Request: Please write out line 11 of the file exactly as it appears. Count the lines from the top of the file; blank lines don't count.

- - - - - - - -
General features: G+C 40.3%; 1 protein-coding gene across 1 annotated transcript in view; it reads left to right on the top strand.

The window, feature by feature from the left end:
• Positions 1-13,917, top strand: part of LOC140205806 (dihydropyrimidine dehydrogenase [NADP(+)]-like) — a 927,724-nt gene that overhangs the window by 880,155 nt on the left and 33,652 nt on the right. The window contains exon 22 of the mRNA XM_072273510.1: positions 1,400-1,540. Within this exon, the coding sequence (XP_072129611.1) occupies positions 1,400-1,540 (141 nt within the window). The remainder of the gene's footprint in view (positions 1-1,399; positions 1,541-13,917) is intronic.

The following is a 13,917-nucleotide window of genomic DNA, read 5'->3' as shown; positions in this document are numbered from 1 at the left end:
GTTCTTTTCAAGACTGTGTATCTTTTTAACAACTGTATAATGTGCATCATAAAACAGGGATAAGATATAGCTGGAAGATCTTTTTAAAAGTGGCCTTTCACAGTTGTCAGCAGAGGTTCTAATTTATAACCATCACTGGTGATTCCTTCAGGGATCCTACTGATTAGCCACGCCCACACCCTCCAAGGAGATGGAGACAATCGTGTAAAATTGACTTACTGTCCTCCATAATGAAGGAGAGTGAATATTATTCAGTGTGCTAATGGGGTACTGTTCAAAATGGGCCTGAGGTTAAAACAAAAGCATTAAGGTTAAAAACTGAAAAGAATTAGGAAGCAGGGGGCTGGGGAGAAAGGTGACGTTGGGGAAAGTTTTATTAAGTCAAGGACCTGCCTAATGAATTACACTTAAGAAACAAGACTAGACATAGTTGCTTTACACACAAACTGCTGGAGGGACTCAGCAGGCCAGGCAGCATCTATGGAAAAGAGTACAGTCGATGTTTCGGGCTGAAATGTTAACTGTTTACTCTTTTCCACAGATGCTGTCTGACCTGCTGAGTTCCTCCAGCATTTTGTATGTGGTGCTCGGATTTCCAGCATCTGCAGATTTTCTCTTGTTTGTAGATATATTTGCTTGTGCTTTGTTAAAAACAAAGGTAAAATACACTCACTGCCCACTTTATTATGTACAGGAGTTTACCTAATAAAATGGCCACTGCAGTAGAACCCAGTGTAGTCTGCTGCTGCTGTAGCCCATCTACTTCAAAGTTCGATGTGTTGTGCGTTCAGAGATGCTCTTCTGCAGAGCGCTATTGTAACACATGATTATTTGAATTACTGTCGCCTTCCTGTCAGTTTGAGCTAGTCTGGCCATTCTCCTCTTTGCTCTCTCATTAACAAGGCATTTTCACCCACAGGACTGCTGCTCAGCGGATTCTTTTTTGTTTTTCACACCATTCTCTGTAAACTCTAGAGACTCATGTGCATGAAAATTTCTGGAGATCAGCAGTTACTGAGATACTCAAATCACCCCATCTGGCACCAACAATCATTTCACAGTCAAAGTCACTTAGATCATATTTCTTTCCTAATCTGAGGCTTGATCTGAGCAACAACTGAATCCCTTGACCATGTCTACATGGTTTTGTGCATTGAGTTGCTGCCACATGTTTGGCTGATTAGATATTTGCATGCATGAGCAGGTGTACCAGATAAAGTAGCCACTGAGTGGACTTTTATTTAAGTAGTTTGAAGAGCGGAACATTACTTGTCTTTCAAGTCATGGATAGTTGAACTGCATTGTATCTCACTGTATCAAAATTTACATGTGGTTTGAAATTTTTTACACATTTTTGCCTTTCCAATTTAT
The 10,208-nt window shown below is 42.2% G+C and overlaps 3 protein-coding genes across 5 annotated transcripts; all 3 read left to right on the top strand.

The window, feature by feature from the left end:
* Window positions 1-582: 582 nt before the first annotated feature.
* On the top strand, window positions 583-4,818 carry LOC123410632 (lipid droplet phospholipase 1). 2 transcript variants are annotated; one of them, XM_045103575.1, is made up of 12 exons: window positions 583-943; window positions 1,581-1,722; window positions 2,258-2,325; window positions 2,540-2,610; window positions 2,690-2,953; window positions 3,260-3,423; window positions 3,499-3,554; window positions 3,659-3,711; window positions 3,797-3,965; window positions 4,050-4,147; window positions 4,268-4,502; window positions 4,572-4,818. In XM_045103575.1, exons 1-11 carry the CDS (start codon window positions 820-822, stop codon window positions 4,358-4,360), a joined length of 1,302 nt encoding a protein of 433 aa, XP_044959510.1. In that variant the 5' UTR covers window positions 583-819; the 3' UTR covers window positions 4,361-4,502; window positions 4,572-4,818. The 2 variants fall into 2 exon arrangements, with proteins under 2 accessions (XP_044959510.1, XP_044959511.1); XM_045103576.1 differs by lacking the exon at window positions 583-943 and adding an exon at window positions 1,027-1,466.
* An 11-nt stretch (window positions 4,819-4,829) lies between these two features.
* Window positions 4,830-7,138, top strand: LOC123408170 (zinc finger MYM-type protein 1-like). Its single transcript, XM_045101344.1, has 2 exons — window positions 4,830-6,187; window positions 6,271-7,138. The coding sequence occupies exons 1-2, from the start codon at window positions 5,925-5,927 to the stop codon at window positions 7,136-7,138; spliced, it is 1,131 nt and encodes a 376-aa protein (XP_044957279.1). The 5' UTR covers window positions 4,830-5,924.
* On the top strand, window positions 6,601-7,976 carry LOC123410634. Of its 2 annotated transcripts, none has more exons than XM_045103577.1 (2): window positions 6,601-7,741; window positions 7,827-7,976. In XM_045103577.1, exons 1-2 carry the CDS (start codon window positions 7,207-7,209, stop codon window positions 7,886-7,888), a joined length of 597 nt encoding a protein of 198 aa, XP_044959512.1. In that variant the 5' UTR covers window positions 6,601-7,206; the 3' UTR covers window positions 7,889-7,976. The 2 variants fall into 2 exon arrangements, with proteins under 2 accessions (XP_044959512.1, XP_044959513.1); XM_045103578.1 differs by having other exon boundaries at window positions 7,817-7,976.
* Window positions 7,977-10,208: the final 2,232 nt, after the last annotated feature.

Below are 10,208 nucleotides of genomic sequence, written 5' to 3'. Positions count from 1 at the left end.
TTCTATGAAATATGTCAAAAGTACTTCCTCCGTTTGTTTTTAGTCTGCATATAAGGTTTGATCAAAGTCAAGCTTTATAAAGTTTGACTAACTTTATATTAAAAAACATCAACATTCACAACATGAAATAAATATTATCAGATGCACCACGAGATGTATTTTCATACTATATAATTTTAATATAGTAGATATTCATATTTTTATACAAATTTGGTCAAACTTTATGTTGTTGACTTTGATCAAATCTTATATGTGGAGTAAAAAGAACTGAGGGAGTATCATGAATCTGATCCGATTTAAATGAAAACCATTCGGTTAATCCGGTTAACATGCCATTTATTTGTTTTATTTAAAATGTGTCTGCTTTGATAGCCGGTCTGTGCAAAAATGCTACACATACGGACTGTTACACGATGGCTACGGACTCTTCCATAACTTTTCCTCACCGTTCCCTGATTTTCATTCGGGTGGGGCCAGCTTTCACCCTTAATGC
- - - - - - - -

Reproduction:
* Window positions 4,830-7,138, top strand: LOC123408170 (zinc finger MYM-type protein 1-like). Its single transcript, XM_045101344.1, has 2 exons — window positions 4,830-6,187; window positions 6,271-7,138. The coding sequence occupies exons 1-2, from the start codon at window positions 5,925-5,927 to the stop codon at window positions 7,136-7,138; spliced, it is 1,131 nt and encodes a 376-aa protein (XP_044957279.1). The 5' UTR covers window positions 4,830-5,924.